The Year in Fast Fashion, 2017: 11 key development from the world of fast fashion courtesy of The Fashion Law blog. Issues range from women in supply chains (including workers fainting in Cambodian factories supplying to Nike, Puma and VF), H&M’s recycling accusations, and the rising price of fast fashion (Forever 21, Topshop, Zara) (19 Dec). [Ed’s note: As always, Julie Zerbo is worth reading.]

Bestseller announces action points on post-consumer textile waste: Bestseller has published strategic action points on post-consumer textile waste as part of the Global Fashion Agenda’s Call To Action. By 2020, all Bestseller designers and buyers will have completed a training module on circular fashion design, and will offer and promote a used garment collection channel to consumers in selected markets together with relevant partners (18 Dec).

Eight Nordic apparel brands leading the way on textile-to-textile recycling (PDF): The Nordic Council of Ministers published a report in early December on how ten Nordic brands are leading the way in transition of the textile industry towards a circular economy, and specifically adopting textile-to-textile recycling where the raw material for new products is sourced from worn out garments and other textiles. Eight of the companies surveyed are apparel brands (two produce carpets and duvets/pillows). The eight apparel brands are: Elsk, Filippa K, H&M, Houdini Sportswear, Lindex, Peak Performance, Pure Waste, and Touchpoint (04 Dec). [Ed’s note: the report is about 50 pp. long, and focuses on use of recycled materials, designing for recycling, and closed loop approaches, using the companies listed as case studies. See also Stimulating Textile to Textile Recycling (PDF), a companion report, which covers the same eight brands].


Egypt aims to replace Asia as cheap clothing king: As costs in Asia rise and consumption patterns change, Egypt tries to position itself – and Africa - as the next cheap clothing hub. “We don’t need to build sweat shops like in Asia, but learn from their mistakes and do it right,” said Jaswinder Bedi, Chairman of the Export Promotion Council of Kenya (22 Dec).

Nordic reports identify need for chemical recycling breakthrough: Textile recycling efforts are hampered by a lack of chemical recycling techniques, according to two publications released by the Nordic Council of Ministers. Several initiatives have emerged for chemically recycling textiles. However, these are mainly for materials containing a single fibre type. Many consumer textiles are made from blended materials, consisting of two or more fibre types. The reports say there is a need for breakthroughs that will “allow recycling of mixed fibre products and allow the materials in clothing to be recirculated over many product generations” (21 Dec). The two reports mentioned here are: i) Textile to Textile Recycling: Ten Nordic Brands that are Leading the Way (see here); and ii) Stimulating Textile to Textile Recycling (see here).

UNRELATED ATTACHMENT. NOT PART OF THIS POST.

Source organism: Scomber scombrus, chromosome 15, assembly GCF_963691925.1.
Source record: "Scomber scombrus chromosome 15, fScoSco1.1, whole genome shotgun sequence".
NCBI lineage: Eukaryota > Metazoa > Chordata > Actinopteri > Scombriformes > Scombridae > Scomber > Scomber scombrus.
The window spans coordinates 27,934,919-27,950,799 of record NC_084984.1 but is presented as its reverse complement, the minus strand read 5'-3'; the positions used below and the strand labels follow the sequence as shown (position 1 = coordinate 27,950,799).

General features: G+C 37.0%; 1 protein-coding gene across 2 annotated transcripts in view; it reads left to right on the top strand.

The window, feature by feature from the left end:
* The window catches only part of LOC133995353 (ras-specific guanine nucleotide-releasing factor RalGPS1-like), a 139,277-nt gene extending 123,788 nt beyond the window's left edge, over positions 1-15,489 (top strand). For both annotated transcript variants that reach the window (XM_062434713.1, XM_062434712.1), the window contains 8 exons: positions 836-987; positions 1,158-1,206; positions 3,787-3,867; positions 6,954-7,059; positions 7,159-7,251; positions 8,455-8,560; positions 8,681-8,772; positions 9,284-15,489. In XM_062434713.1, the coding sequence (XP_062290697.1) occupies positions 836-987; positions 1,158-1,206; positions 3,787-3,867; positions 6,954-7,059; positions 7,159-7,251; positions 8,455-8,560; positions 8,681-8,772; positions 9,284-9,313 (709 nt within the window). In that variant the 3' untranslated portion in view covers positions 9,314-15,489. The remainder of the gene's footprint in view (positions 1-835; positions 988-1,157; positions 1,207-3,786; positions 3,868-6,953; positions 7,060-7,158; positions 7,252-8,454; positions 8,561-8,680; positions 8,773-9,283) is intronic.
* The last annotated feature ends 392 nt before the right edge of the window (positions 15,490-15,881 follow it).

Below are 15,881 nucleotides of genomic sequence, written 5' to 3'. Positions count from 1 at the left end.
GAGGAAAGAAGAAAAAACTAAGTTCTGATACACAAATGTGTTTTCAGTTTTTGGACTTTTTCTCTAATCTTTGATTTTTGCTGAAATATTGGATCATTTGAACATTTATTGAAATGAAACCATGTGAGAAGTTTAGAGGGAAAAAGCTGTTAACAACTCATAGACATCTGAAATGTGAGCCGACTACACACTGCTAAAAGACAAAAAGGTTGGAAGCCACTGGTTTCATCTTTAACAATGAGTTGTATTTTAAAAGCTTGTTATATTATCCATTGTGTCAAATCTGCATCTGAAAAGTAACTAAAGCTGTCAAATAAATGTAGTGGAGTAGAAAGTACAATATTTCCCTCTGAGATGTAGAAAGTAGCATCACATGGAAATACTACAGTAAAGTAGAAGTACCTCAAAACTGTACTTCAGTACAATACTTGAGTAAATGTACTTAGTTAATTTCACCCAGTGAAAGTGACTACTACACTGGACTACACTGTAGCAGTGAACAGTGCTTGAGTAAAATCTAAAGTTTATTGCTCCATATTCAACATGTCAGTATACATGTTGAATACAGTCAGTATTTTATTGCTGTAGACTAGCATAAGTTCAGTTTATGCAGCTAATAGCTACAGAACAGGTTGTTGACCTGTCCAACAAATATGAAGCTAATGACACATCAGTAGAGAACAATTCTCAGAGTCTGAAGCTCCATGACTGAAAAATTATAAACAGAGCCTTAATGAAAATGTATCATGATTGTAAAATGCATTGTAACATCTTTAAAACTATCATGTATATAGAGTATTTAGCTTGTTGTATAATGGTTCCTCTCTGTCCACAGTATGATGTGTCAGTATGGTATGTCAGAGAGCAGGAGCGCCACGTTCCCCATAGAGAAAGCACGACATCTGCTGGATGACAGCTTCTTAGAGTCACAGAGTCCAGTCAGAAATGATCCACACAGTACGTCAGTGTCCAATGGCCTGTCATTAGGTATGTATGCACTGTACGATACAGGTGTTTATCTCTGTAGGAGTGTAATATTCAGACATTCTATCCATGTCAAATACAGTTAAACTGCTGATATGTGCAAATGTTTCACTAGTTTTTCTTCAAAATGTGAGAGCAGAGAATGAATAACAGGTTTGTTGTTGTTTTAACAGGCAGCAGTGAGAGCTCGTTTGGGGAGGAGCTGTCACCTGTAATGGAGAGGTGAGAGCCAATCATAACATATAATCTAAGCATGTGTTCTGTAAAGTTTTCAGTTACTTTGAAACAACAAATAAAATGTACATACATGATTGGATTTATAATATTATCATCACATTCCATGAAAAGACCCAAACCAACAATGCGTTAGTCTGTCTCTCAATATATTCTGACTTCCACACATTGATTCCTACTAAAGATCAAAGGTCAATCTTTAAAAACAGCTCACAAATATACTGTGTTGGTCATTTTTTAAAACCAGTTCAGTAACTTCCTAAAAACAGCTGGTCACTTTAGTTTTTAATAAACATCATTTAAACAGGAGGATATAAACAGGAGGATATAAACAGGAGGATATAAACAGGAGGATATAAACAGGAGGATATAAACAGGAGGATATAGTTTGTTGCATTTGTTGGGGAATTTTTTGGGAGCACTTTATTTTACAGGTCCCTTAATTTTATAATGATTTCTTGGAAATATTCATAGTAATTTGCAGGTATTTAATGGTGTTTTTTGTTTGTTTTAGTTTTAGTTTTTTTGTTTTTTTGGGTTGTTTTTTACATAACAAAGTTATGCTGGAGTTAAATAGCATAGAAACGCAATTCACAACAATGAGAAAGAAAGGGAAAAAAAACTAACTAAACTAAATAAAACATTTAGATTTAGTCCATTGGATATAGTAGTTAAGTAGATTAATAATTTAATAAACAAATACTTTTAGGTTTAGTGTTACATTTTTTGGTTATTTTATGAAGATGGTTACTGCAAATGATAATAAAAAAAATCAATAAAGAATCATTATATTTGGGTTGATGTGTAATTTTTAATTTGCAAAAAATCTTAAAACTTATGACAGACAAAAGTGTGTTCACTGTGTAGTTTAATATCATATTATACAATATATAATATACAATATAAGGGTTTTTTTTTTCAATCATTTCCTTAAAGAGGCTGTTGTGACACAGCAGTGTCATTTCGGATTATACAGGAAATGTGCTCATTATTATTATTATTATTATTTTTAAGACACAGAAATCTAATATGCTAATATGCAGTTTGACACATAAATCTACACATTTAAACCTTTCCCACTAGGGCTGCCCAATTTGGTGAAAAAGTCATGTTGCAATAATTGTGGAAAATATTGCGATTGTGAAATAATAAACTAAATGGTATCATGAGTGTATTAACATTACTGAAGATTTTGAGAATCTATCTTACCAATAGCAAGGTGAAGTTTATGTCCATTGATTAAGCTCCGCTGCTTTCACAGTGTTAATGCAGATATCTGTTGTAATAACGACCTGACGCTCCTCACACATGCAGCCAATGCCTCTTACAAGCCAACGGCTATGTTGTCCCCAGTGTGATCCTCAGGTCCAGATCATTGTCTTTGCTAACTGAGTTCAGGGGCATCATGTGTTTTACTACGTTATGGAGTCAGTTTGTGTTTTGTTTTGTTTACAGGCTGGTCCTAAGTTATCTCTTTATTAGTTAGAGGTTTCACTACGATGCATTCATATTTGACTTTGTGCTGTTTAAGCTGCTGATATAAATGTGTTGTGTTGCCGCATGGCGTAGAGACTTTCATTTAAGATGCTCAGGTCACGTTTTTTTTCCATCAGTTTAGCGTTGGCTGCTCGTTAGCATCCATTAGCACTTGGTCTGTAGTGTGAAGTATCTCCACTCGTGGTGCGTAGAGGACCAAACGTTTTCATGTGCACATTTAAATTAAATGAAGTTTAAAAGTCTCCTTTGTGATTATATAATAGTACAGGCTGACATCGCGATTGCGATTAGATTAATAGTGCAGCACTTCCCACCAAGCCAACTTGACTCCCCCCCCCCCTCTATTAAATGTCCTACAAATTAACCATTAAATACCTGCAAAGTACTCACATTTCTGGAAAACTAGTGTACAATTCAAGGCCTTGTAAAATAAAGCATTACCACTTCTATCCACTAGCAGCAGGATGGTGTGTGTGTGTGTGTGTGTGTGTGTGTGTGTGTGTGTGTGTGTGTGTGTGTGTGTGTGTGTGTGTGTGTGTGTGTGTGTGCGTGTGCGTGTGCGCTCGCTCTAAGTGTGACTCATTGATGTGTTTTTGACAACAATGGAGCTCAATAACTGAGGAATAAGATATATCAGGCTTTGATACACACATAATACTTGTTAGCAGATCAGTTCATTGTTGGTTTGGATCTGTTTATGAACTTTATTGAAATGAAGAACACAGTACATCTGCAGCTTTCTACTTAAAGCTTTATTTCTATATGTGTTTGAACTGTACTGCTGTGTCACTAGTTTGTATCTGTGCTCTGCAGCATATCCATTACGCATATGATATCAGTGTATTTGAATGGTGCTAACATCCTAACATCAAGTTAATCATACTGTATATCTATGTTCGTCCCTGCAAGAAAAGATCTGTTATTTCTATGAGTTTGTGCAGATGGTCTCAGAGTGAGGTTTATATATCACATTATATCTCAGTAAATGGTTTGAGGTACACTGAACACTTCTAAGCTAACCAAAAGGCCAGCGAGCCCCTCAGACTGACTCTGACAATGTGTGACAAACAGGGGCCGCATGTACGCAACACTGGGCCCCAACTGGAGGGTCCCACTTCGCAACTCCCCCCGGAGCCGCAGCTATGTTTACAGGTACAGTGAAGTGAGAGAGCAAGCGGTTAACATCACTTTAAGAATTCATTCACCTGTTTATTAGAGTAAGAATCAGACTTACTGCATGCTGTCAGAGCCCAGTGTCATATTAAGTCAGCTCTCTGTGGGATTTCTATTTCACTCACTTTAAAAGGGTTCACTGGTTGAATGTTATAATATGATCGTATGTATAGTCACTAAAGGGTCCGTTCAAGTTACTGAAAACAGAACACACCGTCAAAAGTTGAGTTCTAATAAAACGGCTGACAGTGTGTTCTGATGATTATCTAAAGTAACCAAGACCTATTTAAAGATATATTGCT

Lab-grown luxuries: Celebrities such as Stella McCartney are helping push a boom of high-quality, synthetic materials such as cruelty-free silk and leather used by luxury goods firms. Producers mentioned include Bolt Threads, Mountain Meadow Wool, and Modern Meadow (21 Dec).

Is China ready for sustainable fashion? There were three articles this week asking the question.

1.  Textile brands get behind China’s green shift: Consumers are willing to spend more on eco-friendly clothing and products, says this article. Companies mentioned: Wobabybasics (children’s clothing), Esquel (the world’s largest shirt maker), and Far Eastern Group (a Taiwanese conglomerate that manufactures polyester and synthetic fibre). “A record number of eco-friendly manufacturers showed up at the 2017 Intertextile trade show in Shanghai, although they’re still a niche in a very large market” (21 Dec).

2. Despite brands ditching it, China’s shoppers are eager for fur: While sales of real fur have slumped lately in some Western markets, such as Germany, they’re still comparatively booming in China. In 2015, the most recent year with full data available, retail sales of fur in China were $16.9 billion, according to the International Fur Federation (IFF), which represents a variety of member associations in the fur trade, from trappers to auction houses to designers. By contrast, sales in 2015 didn’t pass $1.5 billion in Germany, Russia, or the US, which are some of the world’s other big fur markets (21 Dec).

3. Will sustainable fashion crack China’s luxury market in 2018? Sustainable fashion became something of a mantra in the luxury fashion world this year. Fashion brands in Mainland China and Hong Kong are also setting up their own sustainable fashion initiatives, but do Chinese consumers care? (20 Dec).

New report on improving practices in footwear: NGO Labour Behind the Label has released a new report exploring business & labour practices within footwear supply chains, and presents a short review of the better practices in the shoe industry. The report focuses on improvement in five key areas: i) Improving working conditions in all parts of the production supply chain (from tanneries to factories) including employment contracts, protection of vulnerable workers, working time etc.; ii) occupational health and safety (OHS) for workers in all parts of the production supply chain (from tanneries to factories); iii) freedom of association – including collective bargaining, cases of good industrial relations, effective resolution of industrial disputes, and support for trade unions and workers’ rights; iv) environmental issues including the use of toxins, water and waste treatment etc.; iv) transparency and traceability of the supply chain – including public reporting of audits, suppliers, grievance mechanisms, wages etc. The report it titled How to do Better: An exploration of better practices within the footwear industry, and you can download it here (PDF). Good practice case studies include work by Ethletic (supply chain and payments), Veja (material sourcing and wage disclosure), Sole Rebels (local sourcing and Fair-Trade), Po Zu (materials and waste), Nisolo (wages, gender and impact), Pentland (mapping supply chains and homeworkers) (19 Dec).